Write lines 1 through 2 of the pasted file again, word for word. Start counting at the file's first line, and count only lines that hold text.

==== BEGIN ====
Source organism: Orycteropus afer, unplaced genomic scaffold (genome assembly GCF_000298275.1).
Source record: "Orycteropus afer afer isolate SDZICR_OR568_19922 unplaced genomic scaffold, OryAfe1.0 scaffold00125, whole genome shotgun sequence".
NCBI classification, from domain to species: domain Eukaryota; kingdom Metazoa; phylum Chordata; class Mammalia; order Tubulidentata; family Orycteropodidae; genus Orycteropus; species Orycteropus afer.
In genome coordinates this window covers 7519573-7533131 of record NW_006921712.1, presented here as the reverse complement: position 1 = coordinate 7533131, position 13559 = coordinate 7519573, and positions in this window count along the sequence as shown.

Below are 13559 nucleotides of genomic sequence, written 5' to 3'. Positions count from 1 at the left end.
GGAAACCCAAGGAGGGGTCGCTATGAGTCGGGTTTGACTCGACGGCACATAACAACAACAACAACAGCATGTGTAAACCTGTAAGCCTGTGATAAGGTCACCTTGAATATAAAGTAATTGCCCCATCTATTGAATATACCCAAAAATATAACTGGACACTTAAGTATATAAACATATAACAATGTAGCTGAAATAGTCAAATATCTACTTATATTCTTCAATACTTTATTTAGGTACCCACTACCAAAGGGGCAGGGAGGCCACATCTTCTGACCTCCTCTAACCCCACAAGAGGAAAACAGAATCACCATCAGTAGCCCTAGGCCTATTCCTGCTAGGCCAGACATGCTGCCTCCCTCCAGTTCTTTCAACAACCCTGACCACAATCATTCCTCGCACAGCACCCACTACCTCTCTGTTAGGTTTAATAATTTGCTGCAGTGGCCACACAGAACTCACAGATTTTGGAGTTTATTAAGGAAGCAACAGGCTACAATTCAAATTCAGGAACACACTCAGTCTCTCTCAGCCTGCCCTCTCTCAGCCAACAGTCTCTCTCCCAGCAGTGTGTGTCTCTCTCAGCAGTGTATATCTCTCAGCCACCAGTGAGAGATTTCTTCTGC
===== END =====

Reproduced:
Source organism: Orycteropus afer, unplaced genomic scaffold (genome assembly GCF_000298275.1).
Source record: "Orycteropus afer afer isolate SDZICR_OR568_19922 unplaced genomic scaffold, OryAfe1.0 scaffold00125, whole genome shotgun sequence".